Rufus of Ephesus

Late 1st Century BC to Mid 1st Century AD

Rufus of Ephesus was a Greek physician who wrote at least 96 different treatises on a variety of subjects, including nutrition, pathology, anatomy, and patient care. He also wrote about social aspects of medicine including the treatment of slaves and the elderly.

Among his contributions were his description of the bubonic plague and gout and his studies of the anatomy of the eye, the brain, and the placenta. He was first to describe the liver in detail, although his description was based on a pig's liver.

Rufus created new medicines such as hiera, a strong cathartic containing bitter apple. His treatise On the Interrogation of the Patient was important because it explained how medical and family histories help diagnosis.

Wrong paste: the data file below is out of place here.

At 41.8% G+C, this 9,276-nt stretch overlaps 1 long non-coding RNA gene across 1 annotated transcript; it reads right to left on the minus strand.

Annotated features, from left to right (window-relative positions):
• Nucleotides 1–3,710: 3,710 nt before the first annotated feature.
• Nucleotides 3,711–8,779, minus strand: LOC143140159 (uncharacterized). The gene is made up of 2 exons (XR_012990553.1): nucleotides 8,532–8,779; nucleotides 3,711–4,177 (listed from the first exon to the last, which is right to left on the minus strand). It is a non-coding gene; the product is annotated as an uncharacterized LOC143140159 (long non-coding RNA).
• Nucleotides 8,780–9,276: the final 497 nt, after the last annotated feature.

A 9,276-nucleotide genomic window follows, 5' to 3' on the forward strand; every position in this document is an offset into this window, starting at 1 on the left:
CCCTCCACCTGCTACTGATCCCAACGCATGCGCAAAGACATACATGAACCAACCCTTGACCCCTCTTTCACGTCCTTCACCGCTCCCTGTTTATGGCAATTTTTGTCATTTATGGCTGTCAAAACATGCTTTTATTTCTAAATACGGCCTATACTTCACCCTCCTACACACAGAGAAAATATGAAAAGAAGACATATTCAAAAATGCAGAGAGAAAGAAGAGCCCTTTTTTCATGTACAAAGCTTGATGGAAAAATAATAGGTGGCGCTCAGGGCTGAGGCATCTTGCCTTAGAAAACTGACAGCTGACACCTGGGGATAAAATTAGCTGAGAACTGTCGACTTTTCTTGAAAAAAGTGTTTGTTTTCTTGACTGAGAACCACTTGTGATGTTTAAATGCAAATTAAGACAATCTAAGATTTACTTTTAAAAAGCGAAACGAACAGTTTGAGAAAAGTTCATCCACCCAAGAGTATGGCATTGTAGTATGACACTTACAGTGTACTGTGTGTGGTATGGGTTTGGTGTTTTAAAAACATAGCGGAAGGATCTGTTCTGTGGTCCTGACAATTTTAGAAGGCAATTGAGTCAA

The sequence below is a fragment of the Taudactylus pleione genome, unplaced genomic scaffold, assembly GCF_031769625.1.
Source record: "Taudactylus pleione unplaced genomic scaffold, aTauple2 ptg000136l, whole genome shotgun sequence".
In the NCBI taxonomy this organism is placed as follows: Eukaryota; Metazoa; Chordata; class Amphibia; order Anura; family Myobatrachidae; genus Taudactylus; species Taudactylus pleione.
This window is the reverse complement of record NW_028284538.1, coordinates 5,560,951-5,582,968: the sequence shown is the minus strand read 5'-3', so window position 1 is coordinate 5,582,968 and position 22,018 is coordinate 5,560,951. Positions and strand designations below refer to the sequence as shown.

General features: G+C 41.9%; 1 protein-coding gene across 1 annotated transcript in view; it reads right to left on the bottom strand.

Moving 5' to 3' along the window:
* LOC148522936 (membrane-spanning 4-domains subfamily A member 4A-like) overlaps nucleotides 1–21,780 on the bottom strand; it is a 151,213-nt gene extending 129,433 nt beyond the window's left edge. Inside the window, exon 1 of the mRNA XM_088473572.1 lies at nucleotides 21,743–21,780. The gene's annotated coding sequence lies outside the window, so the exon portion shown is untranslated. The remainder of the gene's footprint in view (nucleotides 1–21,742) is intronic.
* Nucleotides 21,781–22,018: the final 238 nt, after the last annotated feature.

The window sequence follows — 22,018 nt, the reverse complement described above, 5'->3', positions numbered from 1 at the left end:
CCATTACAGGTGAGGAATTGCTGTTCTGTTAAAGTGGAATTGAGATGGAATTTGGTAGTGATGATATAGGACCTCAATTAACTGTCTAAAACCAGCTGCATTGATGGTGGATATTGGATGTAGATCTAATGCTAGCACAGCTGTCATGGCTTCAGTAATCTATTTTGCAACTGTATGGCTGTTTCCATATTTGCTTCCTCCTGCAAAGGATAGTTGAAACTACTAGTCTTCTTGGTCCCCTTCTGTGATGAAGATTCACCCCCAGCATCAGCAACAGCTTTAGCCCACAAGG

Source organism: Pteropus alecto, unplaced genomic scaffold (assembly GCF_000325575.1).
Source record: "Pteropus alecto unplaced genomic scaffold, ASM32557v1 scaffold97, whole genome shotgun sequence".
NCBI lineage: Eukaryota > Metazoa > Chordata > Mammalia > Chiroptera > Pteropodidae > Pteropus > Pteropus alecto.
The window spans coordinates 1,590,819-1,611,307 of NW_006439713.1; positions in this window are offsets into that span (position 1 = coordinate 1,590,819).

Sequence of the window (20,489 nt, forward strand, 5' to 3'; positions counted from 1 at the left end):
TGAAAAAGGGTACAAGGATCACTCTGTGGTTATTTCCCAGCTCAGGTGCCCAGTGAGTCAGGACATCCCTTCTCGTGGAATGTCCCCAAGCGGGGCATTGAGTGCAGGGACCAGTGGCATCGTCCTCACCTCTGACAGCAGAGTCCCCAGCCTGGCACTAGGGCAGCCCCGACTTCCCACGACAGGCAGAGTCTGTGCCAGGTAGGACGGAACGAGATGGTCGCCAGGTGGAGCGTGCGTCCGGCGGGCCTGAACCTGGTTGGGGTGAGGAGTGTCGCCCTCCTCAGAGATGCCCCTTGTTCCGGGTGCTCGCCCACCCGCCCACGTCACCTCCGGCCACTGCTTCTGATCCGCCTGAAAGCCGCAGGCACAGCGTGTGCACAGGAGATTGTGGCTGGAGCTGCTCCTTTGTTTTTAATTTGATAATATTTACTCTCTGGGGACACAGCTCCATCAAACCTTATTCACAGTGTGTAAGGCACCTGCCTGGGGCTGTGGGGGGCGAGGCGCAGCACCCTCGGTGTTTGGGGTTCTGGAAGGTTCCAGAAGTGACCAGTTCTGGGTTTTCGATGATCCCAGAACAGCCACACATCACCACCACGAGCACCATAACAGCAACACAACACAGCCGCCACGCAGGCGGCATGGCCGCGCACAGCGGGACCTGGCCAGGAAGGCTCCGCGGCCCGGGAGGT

Rufus's writings included

The writings of Rufus were popular during the medieval period among Muslims in the East and the Christians of Byzantium. Some of his works survive only in Arabic.

Writings on Rufus of Ephesus

Eknoyan, G. (2002). Rufus of Ephesus and his Diseases of the kidneys. Nephron, 91, 383-390.

Edelstein, Ludwig and Nutton, Vivian (2003). Rufus of Ephesus. In Simon Hornblower & Anthony Spawforth (Eds.) The Oxford classical dictionary. NY: Oxford University Press.

Porman, Peter (Ed.) (2008). Rufus of Ephesus On melancholy. Including interpretative essays by Philip J. van der Eijk, Vivian Nutton, Peter E. Pormann, Thomas Rütten, Peter-Klaus Schuster, Simon Swain. Tubingen, Germany: Mohr Siebek.